Cecil the lion’s killer will not face charges
Walter Palmer, the American dentist that paid $50,000 to shoot Cecil will not face charges in Zimbabwe after the Environment Minister made an announcement saying that Walter Palmer’s ‘papers were in order’.
During the hunt in August this year Walter Palmer shot Cecil with a crossbow. Cecil was found wounded 40 hours later, where he was then shot dead with a gun.
Despite hunting lions being legal in several countries in southern Africa, including Zimbabwe, hunting groups must obtain a valid permit from authorities.
Kate Nustedt, Director of Wildlife at World Animal Protection has said:
“The paperwork in place has protected the hunter and not the hunted Cecil.
“This is not about the legality of the kill, this is about the cruelty behind the act. Cecil was cruelly shot with a bow and arrow and survived for 40 hours, only to be shot in cold blood.
“The rearing and killing of lions in the name of ‘entertainment’ must end. Animals belong in the wild and must not prop up this sordid industry.
“If Cecil’s death does one thing we hope that it is to give a greater urgency to the tourism industry and governments to urgently act to protect our wildlife. We need laws to protect these wild animals, not those hunting and killing them.”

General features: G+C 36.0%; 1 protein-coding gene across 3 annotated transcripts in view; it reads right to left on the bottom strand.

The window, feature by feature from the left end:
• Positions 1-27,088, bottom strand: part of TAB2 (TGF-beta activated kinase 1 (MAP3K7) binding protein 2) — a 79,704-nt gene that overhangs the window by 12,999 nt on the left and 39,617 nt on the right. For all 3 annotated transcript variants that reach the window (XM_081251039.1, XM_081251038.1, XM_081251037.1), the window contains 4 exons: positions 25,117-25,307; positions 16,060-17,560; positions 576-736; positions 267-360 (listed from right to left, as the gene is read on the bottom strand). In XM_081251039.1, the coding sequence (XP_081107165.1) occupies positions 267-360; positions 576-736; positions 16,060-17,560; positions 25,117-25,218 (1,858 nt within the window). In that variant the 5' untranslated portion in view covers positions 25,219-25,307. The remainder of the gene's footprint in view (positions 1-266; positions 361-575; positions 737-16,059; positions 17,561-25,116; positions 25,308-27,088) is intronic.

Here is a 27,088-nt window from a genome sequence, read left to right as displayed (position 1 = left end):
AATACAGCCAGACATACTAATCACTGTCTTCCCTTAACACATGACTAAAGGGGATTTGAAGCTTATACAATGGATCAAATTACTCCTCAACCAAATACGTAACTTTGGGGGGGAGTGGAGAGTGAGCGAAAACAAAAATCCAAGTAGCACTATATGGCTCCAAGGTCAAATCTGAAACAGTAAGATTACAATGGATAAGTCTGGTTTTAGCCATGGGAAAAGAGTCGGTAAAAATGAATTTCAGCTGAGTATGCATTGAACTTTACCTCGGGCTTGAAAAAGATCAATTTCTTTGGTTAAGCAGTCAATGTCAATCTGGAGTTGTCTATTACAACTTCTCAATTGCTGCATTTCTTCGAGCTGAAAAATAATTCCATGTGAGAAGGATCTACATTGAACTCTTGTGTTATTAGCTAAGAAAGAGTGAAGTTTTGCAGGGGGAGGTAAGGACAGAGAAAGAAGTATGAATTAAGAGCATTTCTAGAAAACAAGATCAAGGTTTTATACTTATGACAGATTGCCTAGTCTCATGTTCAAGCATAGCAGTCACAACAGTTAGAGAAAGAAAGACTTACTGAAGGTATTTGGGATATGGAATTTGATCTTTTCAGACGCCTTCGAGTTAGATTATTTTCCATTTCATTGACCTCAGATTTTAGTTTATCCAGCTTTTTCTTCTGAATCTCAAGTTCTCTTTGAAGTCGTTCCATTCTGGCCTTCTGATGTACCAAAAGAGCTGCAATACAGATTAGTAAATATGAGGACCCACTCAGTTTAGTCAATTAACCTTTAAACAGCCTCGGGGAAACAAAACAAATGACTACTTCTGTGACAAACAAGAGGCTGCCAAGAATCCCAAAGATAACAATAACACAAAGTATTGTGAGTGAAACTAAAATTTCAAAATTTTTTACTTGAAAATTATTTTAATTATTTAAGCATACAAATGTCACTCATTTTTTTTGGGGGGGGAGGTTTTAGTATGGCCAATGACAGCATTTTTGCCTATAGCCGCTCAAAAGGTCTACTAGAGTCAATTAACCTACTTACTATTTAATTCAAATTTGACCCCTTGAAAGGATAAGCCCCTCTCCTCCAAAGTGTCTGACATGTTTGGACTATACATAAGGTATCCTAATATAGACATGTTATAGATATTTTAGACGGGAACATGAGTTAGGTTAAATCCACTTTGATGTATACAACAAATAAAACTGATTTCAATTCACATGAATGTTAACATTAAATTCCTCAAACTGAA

A growing business
The story of Cecil is heart-breaking, but not a one-off. What this tragedy has done is shine a light on the cruel use of animals in entertainment.
Wildlife is a lucrative business, with animals such as lions being torn from their mothers at just a few weeks old. They are kept in small enclosures with no shade from the heat, fed a poor diet, and are abused until they become compliant enough for photo opportunities or lion walks with tourists. They may then be sold into untracked trade chains that can end in the canned hunting industry.
We oppose animal cruelty in any form and we strongly believe the rearing and killing of lions in the name of ‘entertainment’ must end.
We move the world to protect wild animals, and to keep them in the wild where they belong. Find out more about our work to end the abuse of animals in entertainment.